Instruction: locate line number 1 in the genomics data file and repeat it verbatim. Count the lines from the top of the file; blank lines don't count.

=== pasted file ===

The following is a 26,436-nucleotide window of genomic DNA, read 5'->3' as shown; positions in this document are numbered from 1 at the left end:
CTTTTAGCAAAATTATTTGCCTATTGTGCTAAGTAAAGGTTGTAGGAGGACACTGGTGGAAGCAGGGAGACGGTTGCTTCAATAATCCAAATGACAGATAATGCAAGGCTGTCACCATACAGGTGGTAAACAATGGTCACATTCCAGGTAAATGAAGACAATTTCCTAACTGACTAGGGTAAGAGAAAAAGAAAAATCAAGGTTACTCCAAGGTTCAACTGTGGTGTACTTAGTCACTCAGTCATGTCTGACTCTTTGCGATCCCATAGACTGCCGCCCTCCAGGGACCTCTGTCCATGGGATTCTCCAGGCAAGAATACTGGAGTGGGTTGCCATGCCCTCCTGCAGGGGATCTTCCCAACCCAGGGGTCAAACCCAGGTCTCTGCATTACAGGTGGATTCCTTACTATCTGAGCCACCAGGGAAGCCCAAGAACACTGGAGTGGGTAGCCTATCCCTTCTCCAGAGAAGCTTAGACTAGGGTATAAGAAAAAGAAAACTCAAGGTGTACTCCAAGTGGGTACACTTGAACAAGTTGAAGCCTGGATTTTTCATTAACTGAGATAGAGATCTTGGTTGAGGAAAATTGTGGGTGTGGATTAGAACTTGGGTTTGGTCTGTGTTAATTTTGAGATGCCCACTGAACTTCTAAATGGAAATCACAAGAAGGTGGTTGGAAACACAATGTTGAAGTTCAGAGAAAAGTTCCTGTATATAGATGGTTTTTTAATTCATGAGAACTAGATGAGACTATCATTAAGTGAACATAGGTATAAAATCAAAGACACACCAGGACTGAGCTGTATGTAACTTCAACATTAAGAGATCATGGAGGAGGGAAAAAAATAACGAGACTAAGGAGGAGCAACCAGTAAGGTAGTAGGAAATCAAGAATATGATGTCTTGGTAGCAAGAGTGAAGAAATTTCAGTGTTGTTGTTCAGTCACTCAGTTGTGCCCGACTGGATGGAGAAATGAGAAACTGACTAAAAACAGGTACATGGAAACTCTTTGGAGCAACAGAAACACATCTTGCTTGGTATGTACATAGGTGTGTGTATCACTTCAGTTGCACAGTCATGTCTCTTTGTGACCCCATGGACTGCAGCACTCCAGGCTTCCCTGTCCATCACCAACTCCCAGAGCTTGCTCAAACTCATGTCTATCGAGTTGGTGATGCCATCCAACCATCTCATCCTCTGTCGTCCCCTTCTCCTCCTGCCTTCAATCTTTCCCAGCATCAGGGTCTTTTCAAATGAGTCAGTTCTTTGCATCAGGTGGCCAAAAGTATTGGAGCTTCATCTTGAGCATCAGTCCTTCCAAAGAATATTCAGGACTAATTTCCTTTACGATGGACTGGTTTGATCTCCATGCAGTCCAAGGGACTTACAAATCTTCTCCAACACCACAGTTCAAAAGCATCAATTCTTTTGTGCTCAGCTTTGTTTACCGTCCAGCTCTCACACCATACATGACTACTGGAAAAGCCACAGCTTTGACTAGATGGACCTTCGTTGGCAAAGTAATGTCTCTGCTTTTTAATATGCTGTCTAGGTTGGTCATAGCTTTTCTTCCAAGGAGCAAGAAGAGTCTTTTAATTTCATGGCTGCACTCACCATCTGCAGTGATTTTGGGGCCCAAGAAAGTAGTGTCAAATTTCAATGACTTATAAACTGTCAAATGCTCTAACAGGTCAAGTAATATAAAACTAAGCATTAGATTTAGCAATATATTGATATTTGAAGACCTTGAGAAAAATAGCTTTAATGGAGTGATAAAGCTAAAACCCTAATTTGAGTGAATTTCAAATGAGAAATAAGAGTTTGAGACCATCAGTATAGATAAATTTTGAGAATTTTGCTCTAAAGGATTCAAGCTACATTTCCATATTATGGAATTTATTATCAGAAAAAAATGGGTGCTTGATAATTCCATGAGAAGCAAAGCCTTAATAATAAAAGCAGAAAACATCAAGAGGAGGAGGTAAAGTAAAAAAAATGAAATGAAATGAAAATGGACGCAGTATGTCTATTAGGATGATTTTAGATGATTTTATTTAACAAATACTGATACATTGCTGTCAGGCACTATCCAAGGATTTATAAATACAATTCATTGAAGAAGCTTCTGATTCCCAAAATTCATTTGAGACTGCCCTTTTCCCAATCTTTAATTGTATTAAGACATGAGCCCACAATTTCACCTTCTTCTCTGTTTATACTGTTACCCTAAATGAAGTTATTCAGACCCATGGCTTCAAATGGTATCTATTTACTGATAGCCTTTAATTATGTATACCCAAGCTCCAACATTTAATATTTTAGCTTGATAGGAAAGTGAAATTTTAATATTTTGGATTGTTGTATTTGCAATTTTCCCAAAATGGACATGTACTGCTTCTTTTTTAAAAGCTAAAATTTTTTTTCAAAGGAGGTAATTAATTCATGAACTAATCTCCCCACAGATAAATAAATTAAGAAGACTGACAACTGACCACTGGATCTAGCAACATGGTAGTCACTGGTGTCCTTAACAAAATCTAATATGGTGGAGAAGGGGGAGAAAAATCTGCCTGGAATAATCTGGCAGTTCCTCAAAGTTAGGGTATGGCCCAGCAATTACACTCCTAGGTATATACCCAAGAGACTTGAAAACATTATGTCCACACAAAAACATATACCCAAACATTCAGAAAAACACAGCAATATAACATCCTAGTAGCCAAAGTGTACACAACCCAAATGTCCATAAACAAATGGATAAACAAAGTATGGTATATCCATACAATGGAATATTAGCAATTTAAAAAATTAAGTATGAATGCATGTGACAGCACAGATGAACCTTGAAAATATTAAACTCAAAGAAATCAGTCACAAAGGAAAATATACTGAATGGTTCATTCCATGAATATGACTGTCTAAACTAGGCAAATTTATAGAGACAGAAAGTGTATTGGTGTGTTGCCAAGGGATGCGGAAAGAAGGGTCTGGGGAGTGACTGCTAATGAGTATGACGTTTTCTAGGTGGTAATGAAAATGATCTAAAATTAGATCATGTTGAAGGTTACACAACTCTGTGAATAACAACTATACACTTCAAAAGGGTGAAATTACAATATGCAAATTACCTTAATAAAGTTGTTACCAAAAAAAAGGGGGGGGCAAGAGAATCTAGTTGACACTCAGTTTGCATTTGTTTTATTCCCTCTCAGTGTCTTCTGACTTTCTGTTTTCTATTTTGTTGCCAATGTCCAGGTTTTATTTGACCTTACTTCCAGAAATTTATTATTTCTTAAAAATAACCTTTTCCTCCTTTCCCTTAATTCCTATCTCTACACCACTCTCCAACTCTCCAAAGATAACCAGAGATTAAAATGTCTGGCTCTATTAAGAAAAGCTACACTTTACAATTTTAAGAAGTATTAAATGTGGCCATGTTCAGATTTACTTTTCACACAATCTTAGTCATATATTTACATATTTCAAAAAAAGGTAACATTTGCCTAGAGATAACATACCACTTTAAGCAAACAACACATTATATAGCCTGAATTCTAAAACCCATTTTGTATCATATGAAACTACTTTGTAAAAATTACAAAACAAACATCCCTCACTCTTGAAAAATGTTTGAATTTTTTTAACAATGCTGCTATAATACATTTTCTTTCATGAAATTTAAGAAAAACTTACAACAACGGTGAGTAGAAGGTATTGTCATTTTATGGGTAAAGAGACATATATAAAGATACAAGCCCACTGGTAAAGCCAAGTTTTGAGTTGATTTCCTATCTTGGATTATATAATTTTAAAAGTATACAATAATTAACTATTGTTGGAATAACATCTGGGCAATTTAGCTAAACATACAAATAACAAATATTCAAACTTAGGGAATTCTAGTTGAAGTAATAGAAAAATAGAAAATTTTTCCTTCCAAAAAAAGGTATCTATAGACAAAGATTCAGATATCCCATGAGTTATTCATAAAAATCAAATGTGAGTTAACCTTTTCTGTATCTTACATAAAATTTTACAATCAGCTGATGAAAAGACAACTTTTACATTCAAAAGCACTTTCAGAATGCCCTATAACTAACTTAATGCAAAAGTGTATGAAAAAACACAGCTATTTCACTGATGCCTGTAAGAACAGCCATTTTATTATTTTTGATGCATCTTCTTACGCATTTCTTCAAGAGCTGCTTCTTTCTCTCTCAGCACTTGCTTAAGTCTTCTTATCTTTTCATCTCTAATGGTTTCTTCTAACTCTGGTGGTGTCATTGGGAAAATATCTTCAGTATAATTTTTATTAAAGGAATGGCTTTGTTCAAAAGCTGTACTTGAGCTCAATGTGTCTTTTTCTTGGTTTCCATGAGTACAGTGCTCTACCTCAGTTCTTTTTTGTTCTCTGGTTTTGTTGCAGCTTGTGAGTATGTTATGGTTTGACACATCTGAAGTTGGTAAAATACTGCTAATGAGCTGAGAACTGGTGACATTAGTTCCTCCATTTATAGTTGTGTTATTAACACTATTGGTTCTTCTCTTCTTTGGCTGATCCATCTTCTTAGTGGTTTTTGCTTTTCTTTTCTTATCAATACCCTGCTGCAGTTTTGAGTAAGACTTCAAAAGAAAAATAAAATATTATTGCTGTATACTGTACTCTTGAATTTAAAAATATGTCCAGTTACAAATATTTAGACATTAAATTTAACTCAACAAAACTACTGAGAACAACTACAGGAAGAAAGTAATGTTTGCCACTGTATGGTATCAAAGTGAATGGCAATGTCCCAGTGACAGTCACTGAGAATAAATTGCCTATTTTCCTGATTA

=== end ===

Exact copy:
The following is a 26,436-nucleotide window of genomic DNA, read 5'->3' as shown; positions in this document are numbered from 1 at the left end: